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I'd agree that having a low score might keep you out, but a good score isn't going to win you many points on its own. I had pretty high GRE scores (1490, 5.0), but I didn't get into any of my top choices (Ivy/private) or get awarded any fellowships. All my stipends came in around $10,000, which is OK but not stellar. This might be due to having no publications and only one major conference presentation.

On an unrelated note, I wonder how much more satisfied I would have been with my results if I didn't have other people to compare them with via GradCafe? :) Of course, without the advice on the application boards, I might have done much worse, but it's hard to know.

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I wouldn't have stressed so much about getting a good score. I got a decent score (translation: wouldn't get noticed as impressive but wouldn't put me immediately in the "no" pile) and I'm very glad that I did not re-take it. I decided to spend time on other parts of my application and visiting schools. I think this was the best approach for me and I don't regret it in the least!

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When applying, I didn't particularly care about the GRE. I didn't study for it, and my scores were mediocre. I got in at all my top choices.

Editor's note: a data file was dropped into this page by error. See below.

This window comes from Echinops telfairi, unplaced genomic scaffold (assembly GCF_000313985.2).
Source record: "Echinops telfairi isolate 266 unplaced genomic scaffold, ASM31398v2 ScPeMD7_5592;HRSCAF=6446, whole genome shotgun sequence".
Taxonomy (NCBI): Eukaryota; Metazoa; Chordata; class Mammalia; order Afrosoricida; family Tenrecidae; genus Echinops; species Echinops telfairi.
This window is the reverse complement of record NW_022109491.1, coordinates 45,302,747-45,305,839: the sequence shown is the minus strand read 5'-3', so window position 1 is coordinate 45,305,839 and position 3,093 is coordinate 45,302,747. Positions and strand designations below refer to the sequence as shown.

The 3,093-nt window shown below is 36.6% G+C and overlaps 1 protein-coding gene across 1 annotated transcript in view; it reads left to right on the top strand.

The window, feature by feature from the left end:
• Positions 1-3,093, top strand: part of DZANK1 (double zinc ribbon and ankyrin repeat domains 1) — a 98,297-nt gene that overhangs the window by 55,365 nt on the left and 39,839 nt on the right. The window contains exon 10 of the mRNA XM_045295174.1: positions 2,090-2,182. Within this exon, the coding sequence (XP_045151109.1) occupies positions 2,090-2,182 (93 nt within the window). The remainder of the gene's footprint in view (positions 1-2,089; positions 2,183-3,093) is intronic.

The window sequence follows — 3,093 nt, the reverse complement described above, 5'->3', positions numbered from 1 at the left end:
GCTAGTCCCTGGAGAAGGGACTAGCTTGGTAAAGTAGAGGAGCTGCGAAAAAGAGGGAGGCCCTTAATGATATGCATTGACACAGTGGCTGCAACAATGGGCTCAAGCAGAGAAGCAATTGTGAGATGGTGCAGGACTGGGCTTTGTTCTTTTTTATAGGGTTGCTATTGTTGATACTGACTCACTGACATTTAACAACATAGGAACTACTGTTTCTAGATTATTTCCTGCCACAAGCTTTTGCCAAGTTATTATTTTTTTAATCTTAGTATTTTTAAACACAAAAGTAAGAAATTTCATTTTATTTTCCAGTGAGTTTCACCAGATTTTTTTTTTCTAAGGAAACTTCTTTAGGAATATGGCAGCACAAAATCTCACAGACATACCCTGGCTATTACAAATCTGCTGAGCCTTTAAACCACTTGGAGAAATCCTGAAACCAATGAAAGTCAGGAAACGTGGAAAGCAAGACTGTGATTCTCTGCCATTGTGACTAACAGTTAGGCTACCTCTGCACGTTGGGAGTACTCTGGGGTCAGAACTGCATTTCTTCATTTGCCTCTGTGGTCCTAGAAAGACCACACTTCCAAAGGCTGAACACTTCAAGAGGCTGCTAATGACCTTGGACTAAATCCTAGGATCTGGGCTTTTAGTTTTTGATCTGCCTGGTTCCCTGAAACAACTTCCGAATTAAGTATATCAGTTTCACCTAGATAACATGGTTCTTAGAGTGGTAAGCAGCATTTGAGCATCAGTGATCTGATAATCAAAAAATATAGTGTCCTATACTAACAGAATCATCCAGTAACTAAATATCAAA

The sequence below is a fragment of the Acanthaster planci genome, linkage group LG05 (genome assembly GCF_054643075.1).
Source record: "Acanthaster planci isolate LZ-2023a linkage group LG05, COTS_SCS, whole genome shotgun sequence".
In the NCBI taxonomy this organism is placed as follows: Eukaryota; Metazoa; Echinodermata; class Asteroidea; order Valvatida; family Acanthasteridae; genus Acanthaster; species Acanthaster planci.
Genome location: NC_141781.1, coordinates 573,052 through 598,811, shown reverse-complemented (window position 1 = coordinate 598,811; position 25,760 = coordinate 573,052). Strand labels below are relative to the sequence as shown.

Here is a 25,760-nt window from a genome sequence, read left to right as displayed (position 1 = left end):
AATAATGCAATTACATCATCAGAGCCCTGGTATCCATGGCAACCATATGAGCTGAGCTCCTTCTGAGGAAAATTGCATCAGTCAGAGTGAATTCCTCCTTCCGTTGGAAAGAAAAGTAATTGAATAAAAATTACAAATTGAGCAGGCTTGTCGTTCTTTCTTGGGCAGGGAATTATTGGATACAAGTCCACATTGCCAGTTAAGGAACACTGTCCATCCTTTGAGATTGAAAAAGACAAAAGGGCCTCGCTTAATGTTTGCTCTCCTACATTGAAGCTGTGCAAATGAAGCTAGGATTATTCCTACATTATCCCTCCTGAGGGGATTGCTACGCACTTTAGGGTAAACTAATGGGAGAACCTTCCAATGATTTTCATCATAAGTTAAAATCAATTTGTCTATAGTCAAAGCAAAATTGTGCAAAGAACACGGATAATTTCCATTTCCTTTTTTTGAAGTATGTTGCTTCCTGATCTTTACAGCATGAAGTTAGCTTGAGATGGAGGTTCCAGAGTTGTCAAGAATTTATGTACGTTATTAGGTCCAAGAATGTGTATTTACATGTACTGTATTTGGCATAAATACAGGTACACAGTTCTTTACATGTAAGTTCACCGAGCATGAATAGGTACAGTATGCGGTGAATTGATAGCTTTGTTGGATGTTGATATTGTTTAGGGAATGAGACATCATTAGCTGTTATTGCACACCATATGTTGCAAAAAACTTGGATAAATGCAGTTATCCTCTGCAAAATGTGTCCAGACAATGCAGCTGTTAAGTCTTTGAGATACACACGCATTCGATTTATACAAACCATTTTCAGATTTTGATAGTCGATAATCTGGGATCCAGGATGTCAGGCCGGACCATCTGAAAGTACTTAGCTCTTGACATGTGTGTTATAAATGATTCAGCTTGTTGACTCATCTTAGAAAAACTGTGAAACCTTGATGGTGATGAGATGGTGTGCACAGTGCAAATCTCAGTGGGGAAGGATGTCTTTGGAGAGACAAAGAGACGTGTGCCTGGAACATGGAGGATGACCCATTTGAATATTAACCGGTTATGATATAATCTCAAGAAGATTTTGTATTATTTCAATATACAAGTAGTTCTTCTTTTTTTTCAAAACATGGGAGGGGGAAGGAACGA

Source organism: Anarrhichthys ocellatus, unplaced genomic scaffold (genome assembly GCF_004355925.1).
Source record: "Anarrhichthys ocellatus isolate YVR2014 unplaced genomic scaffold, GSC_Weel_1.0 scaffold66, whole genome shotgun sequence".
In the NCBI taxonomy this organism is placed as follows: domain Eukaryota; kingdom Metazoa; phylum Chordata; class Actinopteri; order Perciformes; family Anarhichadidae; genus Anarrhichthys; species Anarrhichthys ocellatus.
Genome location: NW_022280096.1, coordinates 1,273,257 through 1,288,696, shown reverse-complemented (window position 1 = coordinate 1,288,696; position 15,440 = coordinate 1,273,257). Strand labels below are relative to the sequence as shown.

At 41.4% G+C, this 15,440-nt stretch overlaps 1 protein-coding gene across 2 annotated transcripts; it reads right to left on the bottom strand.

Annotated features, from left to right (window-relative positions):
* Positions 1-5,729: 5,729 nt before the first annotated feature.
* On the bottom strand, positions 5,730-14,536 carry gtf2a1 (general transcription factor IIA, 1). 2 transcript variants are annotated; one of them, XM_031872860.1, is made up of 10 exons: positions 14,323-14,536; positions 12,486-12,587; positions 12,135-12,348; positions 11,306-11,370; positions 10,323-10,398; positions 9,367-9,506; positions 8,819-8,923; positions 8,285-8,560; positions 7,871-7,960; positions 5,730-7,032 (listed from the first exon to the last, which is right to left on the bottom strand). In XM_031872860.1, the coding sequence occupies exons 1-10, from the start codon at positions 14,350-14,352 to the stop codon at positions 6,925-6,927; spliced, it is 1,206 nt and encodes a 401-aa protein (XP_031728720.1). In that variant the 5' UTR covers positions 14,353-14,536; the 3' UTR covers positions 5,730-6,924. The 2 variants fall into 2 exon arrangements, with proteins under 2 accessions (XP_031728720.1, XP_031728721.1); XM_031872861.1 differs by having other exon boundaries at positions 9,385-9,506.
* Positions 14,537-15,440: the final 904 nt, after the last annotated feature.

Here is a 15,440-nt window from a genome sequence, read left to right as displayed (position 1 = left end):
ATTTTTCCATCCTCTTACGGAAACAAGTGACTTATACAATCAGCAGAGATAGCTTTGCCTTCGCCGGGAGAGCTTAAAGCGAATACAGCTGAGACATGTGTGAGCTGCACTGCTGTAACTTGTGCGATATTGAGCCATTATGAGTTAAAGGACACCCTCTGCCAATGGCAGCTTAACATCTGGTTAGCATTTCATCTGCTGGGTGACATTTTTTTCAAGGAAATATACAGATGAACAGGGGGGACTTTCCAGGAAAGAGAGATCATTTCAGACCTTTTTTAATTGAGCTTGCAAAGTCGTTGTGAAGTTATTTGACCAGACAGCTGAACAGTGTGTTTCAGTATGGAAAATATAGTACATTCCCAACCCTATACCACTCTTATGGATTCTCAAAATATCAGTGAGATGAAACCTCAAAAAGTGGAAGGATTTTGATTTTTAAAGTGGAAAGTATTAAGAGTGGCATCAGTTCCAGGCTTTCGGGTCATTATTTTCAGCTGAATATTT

If I had to do things all over again, I would care even less about the GRE (although arguably that's not possible). I've come to believe that letters of recommendation make or break most applications.

That said, I'm in Computer Science, and your field may be different.

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I would say the importance of your GRE is really dependent on your field. I did well enough on my verbal and quantitative sections (690/600), but I positively bombed my analytical writing section (3.5). I got into six of the seven schools I applied to, and got funding from two of those.

I used the Princeton Review prep book, plus the Kaplan Verbal and Quantitative workbooks to study. The ETS website also has some very useful software to take realisitic practice tests on your home computer.

Edit: I'd note that I think the writing score didn't kill me because I put A LOT of time and effort into my statement of purpose. I think in many cases a poor score on the GRE can be compensated for if you can show other evidence of ability...

Edited by fumblewhat
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My only regret in regards to the GREs was that I focused on quality instead of quantity for the analytical writing section. That was a mistake especially since it hindered my progress. I spent so much time outlining and thinking about transitions that I ran out of time when it came to actually writing the essay. In fact, one essay I had to submit without a conclusion! :rolleyes: Whoops! In the end, my GRE scores were good enough that I don't think my scores made a difference on whether I was admitted or not since my field doesn't seem to put that much weight on the outcome of the test.*

The other unfortunate part about the GREs is they are only good for 5 years. Unfortunately, this meant I had to take the GRE again since my scores expired in 2009. <_< Blah. I would recommend carefully monitoring when your scores expire and plan accordingly.

* I did self study-- reviewed the math content and tried to memorize some vocab words.